The project commenced in April 2007 and is scheduled for three years. It has a total budget of £2.7 million. The University partners include Cambridge University, Sheffield University, Imperial College, Exeter University, Lancaster University, Leicester University and De Montfort University.The project objectives are as follows:
- To develop pragmatic, robust and novel methods and technologies to understand system performance in real time.
- To develop a novel approach and practical tools for pressure management in order to improve customer service, efficiency and sustainability of water distribution systems and to test innovative technology in which pressure management will be linked with energy consumption and leakage reduction.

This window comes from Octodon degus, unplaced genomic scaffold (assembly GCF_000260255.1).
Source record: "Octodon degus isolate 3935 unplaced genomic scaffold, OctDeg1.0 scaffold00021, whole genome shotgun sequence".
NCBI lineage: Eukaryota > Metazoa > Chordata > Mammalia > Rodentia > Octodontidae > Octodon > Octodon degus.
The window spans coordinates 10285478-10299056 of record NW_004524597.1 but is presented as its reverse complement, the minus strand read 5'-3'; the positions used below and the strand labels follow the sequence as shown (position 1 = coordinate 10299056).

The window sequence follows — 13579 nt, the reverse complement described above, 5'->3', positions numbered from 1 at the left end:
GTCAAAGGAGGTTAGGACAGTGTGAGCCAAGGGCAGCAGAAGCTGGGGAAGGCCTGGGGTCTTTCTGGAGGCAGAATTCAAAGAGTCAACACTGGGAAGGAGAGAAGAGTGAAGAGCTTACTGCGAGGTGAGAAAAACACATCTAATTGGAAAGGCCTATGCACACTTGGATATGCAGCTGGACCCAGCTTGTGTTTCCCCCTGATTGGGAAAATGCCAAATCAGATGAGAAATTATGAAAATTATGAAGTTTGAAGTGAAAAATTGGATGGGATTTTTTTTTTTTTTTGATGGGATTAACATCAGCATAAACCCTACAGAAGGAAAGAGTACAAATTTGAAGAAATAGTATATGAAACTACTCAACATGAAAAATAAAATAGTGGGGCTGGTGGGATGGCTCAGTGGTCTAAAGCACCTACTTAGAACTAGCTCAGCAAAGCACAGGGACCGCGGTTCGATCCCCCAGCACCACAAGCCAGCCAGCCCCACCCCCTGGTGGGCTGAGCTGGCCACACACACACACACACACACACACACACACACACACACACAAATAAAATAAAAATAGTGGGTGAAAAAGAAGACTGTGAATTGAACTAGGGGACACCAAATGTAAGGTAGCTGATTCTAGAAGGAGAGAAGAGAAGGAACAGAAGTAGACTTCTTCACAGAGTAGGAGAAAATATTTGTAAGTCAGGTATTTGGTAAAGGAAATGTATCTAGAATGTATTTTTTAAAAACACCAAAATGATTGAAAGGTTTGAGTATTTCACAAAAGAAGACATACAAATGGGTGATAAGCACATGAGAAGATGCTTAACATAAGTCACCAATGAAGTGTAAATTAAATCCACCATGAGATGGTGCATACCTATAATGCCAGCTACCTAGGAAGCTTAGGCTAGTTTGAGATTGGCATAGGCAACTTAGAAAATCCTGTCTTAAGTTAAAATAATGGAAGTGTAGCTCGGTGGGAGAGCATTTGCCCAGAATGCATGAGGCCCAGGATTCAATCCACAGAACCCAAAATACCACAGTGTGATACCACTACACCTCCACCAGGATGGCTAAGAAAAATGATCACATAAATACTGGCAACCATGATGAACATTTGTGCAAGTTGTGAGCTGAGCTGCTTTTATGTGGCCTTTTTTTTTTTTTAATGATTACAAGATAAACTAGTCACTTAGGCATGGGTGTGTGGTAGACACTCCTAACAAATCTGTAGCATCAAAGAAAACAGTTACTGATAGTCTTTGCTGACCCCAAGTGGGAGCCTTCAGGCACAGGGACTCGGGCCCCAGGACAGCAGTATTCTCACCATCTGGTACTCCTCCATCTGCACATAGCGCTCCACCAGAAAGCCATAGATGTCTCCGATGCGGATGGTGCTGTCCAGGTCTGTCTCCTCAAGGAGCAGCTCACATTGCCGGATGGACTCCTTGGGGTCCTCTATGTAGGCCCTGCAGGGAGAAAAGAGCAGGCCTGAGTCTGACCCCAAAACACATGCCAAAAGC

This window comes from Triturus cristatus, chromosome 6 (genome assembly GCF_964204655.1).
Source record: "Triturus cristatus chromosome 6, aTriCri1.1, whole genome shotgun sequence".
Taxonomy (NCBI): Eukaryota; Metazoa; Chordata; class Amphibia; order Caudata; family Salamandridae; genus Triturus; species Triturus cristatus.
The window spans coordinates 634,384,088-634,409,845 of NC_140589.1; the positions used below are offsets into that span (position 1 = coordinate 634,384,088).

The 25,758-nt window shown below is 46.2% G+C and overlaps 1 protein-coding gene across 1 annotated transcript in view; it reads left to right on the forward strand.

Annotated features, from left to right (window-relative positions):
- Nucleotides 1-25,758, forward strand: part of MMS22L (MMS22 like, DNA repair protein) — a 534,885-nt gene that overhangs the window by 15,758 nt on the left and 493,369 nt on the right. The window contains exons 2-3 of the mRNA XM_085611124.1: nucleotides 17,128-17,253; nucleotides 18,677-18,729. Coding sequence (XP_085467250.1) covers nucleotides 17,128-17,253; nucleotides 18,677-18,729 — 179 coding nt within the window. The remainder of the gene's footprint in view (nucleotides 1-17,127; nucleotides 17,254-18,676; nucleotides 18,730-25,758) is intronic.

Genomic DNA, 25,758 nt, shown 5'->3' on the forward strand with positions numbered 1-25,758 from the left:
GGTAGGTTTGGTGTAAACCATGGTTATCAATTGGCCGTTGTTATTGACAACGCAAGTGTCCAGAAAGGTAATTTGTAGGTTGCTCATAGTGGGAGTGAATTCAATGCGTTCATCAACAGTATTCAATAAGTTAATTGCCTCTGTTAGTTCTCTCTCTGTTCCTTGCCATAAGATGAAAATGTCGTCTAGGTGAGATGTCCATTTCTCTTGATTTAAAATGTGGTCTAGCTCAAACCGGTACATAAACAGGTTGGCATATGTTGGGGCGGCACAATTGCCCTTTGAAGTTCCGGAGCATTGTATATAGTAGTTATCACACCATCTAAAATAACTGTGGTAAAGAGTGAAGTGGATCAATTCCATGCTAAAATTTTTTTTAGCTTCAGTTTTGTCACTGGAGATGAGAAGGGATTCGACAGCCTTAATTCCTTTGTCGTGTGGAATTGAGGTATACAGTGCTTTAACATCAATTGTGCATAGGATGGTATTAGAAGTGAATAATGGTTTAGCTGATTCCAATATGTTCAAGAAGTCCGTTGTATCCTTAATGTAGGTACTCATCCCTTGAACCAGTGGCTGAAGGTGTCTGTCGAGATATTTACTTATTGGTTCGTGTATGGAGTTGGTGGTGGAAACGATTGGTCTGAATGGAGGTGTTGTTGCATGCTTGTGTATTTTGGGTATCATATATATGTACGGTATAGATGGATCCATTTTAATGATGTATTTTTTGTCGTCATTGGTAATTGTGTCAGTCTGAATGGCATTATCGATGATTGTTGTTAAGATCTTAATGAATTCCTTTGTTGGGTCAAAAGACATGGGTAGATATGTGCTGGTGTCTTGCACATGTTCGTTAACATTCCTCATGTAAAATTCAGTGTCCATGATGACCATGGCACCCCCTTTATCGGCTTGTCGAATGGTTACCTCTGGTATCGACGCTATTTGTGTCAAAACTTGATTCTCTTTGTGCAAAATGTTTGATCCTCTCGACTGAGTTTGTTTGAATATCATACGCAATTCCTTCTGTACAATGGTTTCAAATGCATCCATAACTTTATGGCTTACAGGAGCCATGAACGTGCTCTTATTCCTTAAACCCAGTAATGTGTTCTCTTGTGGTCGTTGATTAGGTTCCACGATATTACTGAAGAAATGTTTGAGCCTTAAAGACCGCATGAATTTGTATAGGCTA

- To develop an integrated, risk-based decision support system for evaluation of intervention strategies (both tactical and strategic) to inform decision making for sustainable water system operation.
- To increase operator awareness, understanding and knowledge of system performance to enhance efficiency and effectiveness of operation and service delivery.
- To develop knowledge, capabilities and tools to integrate system operation and enable intervention in system operation in real time to maintain and enhance performance.
- The implementation and validation of prototype outputs from the above in conjunction with on-going business processes utilising and developing innovative ideas.
which is producing knowledge from data by developing and integrating artificial intelligence and mathematical simulation technologies to produce an efficient, on-line, operational and event monitoring, analysis and reporting system. Dr Dedy Loebis joined the Neptune team on 2nd July 2007 and will be based in the CUED Centre for Sustainable Development.
More details about Project Neptune can be found at: http://www.neptune.ac.uk/